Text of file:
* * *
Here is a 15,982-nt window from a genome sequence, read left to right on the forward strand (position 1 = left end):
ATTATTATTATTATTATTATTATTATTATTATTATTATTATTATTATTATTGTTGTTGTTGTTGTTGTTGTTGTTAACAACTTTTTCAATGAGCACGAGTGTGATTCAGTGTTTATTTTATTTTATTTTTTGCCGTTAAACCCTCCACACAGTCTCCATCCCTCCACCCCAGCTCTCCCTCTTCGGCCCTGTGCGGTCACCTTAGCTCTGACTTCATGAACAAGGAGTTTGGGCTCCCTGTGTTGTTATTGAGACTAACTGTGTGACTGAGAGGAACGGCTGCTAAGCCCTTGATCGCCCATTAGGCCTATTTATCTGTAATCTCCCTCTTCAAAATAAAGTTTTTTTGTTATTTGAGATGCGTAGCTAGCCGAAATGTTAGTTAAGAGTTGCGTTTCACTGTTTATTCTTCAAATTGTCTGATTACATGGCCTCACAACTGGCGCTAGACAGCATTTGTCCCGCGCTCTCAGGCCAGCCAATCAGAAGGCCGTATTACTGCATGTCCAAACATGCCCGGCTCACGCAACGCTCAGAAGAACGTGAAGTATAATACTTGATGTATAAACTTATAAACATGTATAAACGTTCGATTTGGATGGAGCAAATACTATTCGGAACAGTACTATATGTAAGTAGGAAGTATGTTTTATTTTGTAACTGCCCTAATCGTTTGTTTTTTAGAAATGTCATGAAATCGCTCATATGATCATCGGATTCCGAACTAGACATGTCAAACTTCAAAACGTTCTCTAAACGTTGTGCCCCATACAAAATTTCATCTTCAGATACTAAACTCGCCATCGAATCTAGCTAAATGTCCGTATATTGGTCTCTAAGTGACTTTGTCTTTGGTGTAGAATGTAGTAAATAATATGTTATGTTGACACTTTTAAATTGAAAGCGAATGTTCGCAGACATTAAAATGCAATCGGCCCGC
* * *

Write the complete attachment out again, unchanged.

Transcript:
Here is a 15,982-nt window from a genome sequence, read left to right on the forward strand (position 1 = left end):
ATTATTATTATTATTATTATTATTATTATTATTATTATTATTATTATTATTGTTGTTGTTGTTGTTGTTGTTGTTAACAACTTTTTCAATGAGCACGAGTGTGATTCAGTGTTTATTTTATTTTATTTTTTGCCGTTAAACCCTCCACACAGTCTCCATCCCTCCACCCCAGCTCTCCCTCTTCGGCCCTGTGCGGTCACCTTAGCTCTGACTTCATGAACAAGGAGTTTGGGCTCCCTGTGTTGTTATTGAGACTAACTGTGTGACTGAGAGGAACGGCTGCTAAGCCCTTGATCGCCCATTAGGCCTATTTATCTGTAATCTCCCTCTTCAAAATAAAGTTTTTTTGTTATTTGAGATGCGTAGCTAGCCGAAATGTTAGTTAAGAGTTGCGTTTCACTGTTTATTCTTCAAATTGTCTGATTACATGGCCTCACAACTGGCGCTAGACAGCATTTGTCCCGCGCTCTCAGGCCAGCCAATCAGAAGGCCGTATTACTGCATGTCCAAACATGCCCGGCTCACGCAACGCTCAGAAGAACGTGAAGTATAATACTTGATGTATAAACTTATAAACATGTATAAACGTTCGATTTGGATGGAGCAAATACTATTCGGAACAGTACTATATGTAAGTAGGAAGTATGTTTTATTTTGTAACTGCCCTAATCGTTTGTTTTTTAGAAATGTCATGAAATCGCTCATATGATCATCGGATTCCGAACTAGACATGTCAAACTTCAAAACGTTCTCTAAACGTTGTGCCCCATACAAAATTTCATCTTCAGATACTAAACTCGCCATCGAATCTAGCTAAATGTCCGTATATTGGTCTCTAAGTGACTTTGTCTTTGGTGTAGAATGTAGTAAATAATATGTTATGTTGACACTTTTAAATTGAAAGCGAATGTTCGCAGACATTAAAATGCAATCGGCCCGC